While many factors are known to contribute to the cause of mental illness, one of the biggest questions that remain is whether or not mental illness is caused by genetic factors. A mental illness can be defined as any psychiatric disorder that involves a recurring mental pattern which impairs a person’s behavior and functioning and causes them significant distress. A mental illness is far more serious than an occasional bout of stress or sadness. Someone who has a serious mental illness has little to no control over their emotions or ability to control their mood. We at FHE Health want to help you not only with your addiction but with your mental health.
What Causes Mental Illness?
The longstanding question has always been why do some people get mental illnesses and what makes them more prone to developing one? What experts do know is that environmental factors play a huge role in causing mental illness. This may come as no surprise because it’s easier to understand why someone who is under significant stress would be more likely to become mentally ill. Environmental factors may include anything from abuse, death, divorce, living in poverty, and much more.
While it makes sense that environmental factors would play a role in developing a mental illness, what causes people to respond differently to the stressors in their lives? Someone who was traumatized from abuse might have an extremely difficult time recovering for years while someone else might recover after just a few weeks and be okay. All this to say, how exactly might genetics play a part in this puzzle?
How Genetics May Play a Role
Mental illness is such a complex topic, and it’s still not completely known whether genetics play a significant role in its development. How exactly do genetics work anyway? We can break it down for you.
Genes are the segments of your DNA which are found in all of your cells and determine your personal characteristics. Each person has their own genetic makeup inherited from both their mom’s and their dad ’s side of the family. Right now, all we know is that specific genes for mental illness have not been discovered, meaning there are no specific genetic markers that are seen in people who have a mental disorder. For example, if this were the case, people with schizophrenia would all share the same gene that leads to their condition, but no evidence has been found to prove that.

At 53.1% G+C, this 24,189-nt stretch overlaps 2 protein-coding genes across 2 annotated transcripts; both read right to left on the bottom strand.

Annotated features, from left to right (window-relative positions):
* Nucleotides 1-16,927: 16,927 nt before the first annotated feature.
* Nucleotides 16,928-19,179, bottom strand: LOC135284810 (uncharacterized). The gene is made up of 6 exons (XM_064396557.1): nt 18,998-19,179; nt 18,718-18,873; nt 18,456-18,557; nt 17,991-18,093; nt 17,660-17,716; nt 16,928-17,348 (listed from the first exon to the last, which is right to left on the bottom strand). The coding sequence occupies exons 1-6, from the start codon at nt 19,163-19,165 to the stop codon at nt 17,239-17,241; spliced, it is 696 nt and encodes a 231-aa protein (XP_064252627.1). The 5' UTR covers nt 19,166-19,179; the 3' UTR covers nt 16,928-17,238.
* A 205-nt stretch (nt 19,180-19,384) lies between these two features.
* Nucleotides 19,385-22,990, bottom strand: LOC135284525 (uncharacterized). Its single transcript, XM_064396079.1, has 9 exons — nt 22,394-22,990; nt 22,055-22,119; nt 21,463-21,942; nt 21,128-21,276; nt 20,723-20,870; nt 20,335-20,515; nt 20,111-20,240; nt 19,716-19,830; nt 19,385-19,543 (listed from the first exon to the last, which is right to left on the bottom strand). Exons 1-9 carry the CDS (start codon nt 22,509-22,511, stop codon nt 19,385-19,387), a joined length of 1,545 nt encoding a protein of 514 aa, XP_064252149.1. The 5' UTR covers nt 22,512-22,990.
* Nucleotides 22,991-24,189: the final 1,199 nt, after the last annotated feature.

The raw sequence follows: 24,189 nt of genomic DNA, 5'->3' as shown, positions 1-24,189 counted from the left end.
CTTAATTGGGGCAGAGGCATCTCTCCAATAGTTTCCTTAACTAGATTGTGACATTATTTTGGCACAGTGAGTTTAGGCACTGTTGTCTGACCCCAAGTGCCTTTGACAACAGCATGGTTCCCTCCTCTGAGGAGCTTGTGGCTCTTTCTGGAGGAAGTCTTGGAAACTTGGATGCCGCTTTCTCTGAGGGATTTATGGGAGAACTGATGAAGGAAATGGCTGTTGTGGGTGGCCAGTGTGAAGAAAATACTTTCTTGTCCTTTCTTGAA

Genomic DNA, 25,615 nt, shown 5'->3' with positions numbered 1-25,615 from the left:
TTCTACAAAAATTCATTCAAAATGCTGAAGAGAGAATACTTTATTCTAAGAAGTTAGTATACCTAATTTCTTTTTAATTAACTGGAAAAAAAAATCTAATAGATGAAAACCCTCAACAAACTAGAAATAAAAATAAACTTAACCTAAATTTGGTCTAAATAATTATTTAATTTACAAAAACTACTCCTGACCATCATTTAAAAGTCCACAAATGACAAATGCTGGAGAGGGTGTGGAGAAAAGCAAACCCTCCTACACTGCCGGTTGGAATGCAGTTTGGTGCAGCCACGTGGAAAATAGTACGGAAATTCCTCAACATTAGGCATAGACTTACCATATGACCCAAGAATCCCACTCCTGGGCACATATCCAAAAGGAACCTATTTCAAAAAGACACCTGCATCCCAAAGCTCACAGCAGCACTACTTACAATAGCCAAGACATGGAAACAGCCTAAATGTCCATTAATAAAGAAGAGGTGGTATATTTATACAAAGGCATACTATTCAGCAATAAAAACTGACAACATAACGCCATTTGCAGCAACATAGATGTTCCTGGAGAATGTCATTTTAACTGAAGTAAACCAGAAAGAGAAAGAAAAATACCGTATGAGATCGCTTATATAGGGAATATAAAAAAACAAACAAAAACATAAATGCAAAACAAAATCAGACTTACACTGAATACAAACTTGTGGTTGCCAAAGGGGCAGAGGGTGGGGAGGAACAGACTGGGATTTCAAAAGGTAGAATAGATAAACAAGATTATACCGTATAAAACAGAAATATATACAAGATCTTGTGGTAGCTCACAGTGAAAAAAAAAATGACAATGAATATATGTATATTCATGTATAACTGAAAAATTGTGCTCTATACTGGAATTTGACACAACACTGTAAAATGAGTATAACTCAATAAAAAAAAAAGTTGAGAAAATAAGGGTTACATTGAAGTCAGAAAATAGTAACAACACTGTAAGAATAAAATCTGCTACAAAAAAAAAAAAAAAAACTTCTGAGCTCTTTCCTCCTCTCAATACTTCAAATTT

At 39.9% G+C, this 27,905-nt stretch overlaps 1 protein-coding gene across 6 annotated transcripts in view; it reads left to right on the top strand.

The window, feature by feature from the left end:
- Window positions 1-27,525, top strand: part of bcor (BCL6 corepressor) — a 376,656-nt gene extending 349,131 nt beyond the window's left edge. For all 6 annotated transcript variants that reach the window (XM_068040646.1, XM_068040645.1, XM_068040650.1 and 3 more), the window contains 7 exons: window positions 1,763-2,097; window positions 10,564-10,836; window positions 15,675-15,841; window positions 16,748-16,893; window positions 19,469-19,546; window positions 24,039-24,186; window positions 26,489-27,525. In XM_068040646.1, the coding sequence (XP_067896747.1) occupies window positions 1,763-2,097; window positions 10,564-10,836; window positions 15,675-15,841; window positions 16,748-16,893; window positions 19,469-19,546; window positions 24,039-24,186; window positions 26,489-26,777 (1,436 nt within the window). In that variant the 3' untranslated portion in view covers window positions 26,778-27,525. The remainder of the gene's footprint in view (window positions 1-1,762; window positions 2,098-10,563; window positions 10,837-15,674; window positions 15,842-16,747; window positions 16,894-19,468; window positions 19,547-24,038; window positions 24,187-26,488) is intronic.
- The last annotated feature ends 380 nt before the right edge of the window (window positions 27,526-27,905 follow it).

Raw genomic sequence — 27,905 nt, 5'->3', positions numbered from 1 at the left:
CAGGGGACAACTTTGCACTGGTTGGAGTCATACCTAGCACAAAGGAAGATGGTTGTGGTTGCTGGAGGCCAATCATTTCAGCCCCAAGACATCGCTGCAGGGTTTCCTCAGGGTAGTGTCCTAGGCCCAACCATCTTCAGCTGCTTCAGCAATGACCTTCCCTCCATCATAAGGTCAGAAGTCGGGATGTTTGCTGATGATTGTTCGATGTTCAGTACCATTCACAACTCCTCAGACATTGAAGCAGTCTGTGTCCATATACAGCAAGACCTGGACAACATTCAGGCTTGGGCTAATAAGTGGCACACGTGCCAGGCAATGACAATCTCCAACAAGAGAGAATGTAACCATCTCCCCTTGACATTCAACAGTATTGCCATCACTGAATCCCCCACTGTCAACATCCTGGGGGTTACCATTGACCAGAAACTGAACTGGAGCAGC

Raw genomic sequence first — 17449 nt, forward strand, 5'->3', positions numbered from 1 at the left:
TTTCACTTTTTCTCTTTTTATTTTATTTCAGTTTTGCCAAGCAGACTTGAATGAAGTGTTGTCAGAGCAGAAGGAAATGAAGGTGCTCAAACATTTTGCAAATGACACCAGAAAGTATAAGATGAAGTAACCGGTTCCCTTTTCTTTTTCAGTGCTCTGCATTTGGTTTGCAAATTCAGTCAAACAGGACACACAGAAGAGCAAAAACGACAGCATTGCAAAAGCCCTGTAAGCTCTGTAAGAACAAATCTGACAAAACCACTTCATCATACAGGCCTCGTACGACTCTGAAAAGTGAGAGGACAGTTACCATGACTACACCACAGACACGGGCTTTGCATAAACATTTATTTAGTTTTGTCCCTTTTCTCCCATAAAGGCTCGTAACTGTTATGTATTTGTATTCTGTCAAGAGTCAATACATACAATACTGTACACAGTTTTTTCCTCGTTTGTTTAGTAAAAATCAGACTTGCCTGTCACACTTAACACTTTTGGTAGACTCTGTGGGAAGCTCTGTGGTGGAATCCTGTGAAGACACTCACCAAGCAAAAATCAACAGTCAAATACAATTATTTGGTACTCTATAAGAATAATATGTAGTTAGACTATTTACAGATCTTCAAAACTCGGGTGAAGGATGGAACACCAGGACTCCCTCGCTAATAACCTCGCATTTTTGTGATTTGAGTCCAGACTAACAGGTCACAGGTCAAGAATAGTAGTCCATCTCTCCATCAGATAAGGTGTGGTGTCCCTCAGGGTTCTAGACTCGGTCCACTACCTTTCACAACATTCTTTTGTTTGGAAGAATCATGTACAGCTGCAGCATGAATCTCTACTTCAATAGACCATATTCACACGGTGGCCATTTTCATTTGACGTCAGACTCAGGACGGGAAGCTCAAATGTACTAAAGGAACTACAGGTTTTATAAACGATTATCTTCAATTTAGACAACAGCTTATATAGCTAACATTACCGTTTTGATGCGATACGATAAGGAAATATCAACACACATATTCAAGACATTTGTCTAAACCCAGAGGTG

However, this does not mean that a genetic predisposition toward mental illness does not exist. But, what exactly does it mean to have a genetic predisposition toward something? Essentially, it means that you have a certain variation of your genes inherited from your parents that makes you more susceptible to developing a certain condition. Depending on the genetic variation, you may have a larger or smaller chance of developing a particular disease. It is more commonly seen with various cancers such as breast cancer, ovarian cancer, and prostate cancer, which all have a specific gene mutation that increases its’ likelihood of occurring. The same goes for other conditions such as anemia, cystic fibrosis, and more.
Am I At Risk for Mental Illness?